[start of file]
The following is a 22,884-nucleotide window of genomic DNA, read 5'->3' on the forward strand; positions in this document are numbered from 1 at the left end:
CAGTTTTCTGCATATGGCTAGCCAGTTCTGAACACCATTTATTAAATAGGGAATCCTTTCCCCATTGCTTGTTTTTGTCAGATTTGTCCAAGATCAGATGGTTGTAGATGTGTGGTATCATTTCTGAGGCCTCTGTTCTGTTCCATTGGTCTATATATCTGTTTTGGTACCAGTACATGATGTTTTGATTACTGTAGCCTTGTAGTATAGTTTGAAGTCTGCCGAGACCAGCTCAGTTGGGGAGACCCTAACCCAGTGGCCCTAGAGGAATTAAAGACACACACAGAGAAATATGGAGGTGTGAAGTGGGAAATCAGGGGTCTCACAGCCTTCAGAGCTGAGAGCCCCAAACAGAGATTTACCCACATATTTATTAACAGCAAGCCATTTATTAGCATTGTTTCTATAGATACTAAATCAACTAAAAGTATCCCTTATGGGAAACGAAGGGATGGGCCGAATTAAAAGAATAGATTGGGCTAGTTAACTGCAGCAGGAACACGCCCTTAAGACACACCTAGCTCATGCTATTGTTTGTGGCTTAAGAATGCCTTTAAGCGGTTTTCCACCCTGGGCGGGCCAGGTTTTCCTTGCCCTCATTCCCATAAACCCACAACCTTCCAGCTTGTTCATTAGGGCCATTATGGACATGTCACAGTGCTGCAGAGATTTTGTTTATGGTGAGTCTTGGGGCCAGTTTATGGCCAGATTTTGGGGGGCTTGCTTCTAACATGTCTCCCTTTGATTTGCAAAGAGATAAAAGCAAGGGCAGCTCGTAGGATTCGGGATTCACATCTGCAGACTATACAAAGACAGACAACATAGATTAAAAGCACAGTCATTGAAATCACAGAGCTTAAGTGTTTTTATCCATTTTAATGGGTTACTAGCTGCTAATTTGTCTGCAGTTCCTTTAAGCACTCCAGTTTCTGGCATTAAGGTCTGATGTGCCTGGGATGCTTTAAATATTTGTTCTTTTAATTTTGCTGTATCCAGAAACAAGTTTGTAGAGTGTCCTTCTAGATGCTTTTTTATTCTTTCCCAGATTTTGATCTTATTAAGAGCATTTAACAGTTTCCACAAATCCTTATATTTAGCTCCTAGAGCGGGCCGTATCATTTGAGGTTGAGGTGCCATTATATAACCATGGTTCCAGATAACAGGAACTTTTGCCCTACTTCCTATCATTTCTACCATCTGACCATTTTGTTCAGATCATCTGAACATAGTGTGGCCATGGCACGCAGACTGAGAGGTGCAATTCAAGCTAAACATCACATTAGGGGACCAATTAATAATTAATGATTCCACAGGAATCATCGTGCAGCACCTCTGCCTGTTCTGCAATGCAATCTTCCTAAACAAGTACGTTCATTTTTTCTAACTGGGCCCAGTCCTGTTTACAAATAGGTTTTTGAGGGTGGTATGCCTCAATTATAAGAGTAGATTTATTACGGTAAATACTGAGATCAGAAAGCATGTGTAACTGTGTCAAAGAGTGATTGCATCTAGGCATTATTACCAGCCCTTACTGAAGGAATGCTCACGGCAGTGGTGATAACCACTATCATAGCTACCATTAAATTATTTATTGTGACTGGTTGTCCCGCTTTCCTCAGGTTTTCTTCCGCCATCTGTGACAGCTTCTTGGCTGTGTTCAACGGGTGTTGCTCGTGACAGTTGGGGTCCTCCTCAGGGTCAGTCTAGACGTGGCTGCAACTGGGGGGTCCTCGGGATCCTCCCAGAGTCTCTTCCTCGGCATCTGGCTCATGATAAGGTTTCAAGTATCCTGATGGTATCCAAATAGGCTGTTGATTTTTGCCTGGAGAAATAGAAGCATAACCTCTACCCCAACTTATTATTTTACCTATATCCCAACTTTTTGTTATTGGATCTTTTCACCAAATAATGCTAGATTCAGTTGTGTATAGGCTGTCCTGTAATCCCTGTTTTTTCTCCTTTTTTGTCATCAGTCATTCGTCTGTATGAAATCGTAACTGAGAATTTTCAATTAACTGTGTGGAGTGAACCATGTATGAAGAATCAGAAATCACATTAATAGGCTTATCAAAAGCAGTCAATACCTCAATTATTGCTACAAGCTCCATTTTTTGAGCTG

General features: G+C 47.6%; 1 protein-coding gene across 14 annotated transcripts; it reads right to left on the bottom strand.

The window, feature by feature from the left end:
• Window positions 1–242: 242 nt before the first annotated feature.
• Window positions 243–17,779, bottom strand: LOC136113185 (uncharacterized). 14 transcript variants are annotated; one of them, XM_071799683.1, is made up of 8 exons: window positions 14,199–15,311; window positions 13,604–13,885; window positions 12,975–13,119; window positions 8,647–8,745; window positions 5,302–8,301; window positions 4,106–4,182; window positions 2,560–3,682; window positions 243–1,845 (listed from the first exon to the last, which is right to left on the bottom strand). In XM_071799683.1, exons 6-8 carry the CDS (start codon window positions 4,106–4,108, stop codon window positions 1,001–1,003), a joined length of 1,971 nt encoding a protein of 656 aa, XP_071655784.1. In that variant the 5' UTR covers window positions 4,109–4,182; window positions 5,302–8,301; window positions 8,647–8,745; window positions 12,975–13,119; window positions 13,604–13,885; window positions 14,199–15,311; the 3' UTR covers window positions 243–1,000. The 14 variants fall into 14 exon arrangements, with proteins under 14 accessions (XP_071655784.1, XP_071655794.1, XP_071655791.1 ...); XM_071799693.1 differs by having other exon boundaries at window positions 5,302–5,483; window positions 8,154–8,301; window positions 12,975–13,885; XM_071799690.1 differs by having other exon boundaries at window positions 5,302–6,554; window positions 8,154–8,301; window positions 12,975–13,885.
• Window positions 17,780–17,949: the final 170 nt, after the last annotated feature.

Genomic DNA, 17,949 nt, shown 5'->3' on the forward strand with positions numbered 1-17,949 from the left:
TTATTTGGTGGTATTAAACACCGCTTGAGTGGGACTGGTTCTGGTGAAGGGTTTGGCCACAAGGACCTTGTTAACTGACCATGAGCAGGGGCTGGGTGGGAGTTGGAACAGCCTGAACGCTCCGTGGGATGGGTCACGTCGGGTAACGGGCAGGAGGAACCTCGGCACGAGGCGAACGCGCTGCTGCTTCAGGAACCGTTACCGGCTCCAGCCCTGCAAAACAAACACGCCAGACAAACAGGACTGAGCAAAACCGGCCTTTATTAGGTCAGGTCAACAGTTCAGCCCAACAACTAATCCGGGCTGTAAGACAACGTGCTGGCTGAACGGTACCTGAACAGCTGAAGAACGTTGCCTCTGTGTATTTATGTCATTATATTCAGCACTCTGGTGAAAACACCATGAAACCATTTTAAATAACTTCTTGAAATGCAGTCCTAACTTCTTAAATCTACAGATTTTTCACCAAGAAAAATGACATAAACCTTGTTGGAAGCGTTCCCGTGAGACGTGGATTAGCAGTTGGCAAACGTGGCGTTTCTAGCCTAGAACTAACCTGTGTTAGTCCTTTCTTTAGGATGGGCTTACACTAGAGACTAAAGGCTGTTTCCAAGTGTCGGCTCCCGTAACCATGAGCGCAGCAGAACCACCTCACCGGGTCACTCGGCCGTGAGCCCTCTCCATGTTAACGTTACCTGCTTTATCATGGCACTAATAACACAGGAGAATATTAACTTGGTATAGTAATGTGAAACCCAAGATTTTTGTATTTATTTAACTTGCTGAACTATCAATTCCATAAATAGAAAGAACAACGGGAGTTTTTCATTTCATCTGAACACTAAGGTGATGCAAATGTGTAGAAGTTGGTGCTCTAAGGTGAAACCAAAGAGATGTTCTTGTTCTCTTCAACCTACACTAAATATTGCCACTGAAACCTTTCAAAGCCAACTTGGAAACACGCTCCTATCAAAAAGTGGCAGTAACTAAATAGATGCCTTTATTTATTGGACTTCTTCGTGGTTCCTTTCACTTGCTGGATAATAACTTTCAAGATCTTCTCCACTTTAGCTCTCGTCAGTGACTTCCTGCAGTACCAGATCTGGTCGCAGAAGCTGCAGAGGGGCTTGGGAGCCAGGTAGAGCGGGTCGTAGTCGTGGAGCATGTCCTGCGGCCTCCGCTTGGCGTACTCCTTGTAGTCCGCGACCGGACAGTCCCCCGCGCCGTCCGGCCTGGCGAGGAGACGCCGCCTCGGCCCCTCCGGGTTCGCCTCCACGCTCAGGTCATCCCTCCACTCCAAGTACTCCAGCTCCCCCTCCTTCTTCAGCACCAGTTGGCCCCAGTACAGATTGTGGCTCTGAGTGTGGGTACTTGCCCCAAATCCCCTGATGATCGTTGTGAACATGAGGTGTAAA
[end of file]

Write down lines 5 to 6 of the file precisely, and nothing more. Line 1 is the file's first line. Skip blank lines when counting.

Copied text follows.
• Window positions 1–242: 242 nt before the first annotated feature.
• Window positions 243–17,779, bottom strand: LOC136113185 (uncharacterized). 14 transcript variants are annotated; one of them, XM_071799683.1, is made up of 8 exons: window positions 14,199–15,311; window positions 13,604–13,885; window positions 12,975–13,119; window positions 8,647–8,745; window positions 5,302–8,301; window positions 4,106–4,182; window positions 2,560–3,682; window positions 243–1,845 (listed from the first exon to the last, which is right to left on the bottom strand). In XM_071799683.1, exons 6-8 carry the CDS (start codon window positions 4,106–4,108, stop codon window positions 1,001–1,003), a joined length of 1,971 nt encoding a protein of 656 aa, XP_071655784.1. In that variant the 5' UTR covers window positions 4,109–4,182; window positions 5,302–8,301; window positions 8,647–8,745; window positions 12,975–13,119; window positions 13,604–13,885; window positions 14,199–15,311; the 3' UTR covers window positions 243–1,000. The 14 variants fall into 14 exon arrangements, with proteins under 14 accessions (XP_071655784.1, XP_071655794.1, XP_071655791.1 ...); XM_071799693.1 differs by having other exon boundaries at window positions 5,302–5,483; window positions 8,154–8,301; window positions 12,975–13,885; XM_071799690.1 differs by having other exon boundaries at window positions 5,302–6,554; window positions 8,154–8,301; window positions 12,975–13,885.